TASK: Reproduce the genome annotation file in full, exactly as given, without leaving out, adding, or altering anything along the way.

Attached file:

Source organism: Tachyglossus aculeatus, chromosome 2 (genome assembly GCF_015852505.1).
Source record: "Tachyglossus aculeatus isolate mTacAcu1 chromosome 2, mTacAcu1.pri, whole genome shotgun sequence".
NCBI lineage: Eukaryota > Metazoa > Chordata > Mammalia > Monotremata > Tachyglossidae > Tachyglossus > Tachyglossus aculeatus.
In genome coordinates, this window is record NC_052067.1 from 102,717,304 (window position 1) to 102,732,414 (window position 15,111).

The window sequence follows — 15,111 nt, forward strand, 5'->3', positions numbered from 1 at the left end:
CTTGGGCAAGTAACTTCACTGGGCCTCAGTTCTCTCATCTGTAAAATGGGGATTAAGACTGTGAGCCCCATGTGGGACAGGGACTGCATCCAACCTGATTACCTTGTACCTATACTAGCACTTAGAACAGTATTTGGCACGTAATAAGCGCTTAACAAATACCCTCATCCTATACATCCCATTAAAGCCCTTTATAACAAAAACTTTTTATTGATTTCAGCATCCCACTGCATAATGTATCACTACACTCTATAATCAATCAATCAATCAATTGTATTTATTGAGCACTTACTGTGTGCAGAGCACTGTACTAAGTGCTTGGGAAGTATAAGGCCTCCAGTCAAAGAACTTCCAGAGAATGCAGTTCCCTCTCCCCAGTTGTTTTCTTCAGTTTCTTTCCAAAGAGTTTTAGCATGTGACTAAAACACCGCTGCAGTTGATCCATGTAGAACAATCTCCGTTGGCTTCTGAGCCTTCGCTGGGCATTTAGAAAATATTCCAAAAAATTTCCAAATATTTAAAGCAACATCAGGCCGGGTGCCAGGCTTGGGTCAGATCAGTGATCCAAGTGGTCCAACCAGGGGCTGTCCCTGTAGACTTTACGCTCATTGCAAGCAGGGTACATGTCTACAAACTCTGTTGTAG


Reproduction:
Source organism: Tachyglossus aculeatus, chromosome 2 (genome assembly GCF_015852505.1).
Source record: "Tachyglossus aculeatus isolate mTacAcu1 chromosome 2, mTacAcu1.pri, whole genome shotgun sequence".
NCBI lineage: Eukaryota > Metazoa > Chordata > Mammalia > Monotremata > Tachyglossidae > Tachyglossus > Tachyglossus aculeatus.
In genome coordinates, this window is record NC_052067.1 from 102,717,304 (window position 1) to 102,732,414 (window position 15,111).

The window sequence follows — 15,111 nt, forward strand, 5'->3', positions numbered from 1 at the left end:
CTTGGGCAAGTAACTTCACTGGGCCTCAGTTCTCTCATCTGTAAAATGGGGATTAAGACTGTGAGCCCCATGTGGGACAGGGACTGCATCCAACCTGATTACCTTGTACCTATACTAGCACTTAGAACAGTATTTGGCACGTAATAAGCGCTTAACAAATACCCTCATCCTATACATCCCATTAAAGCCCTTTATAACAAAAACTTTTTATTGATTTCAGCATCCCACTGCATAATGTATCACTACACTCTATAATCAATCAATCAATCAATTGTATTTATTGAGCACTTACTGTGTGCAGAGCACTGTACTAAGTGCTTGGGAAGTATAAGGCCTCCAGTCAAAGAACTTCCAGAGAATGCAGTTCCCTCTCCCCAGTTGTTTTCTTCAGTTTCTTTCCAAAGAGTTTTAGCATGTGACTAAAACACCGCTGCAGTTGATCCATGTAGAACAATCTCCGTTGGCTTCTGAGCCTTCGCTGGGCATTTAGAAAATATTCCAAAAAATTTCCAAATATTTAAAGCAACATCAGGCCGGGTGCCAGGCTTGGGTCAGATCAGTGATCCAAGTGGTCCAACCAGGGGCTGTCCCTGTAGACTTTACGCTCATTGCAAGCAGGGTACATGTCTACAAACTCTGTTGTAG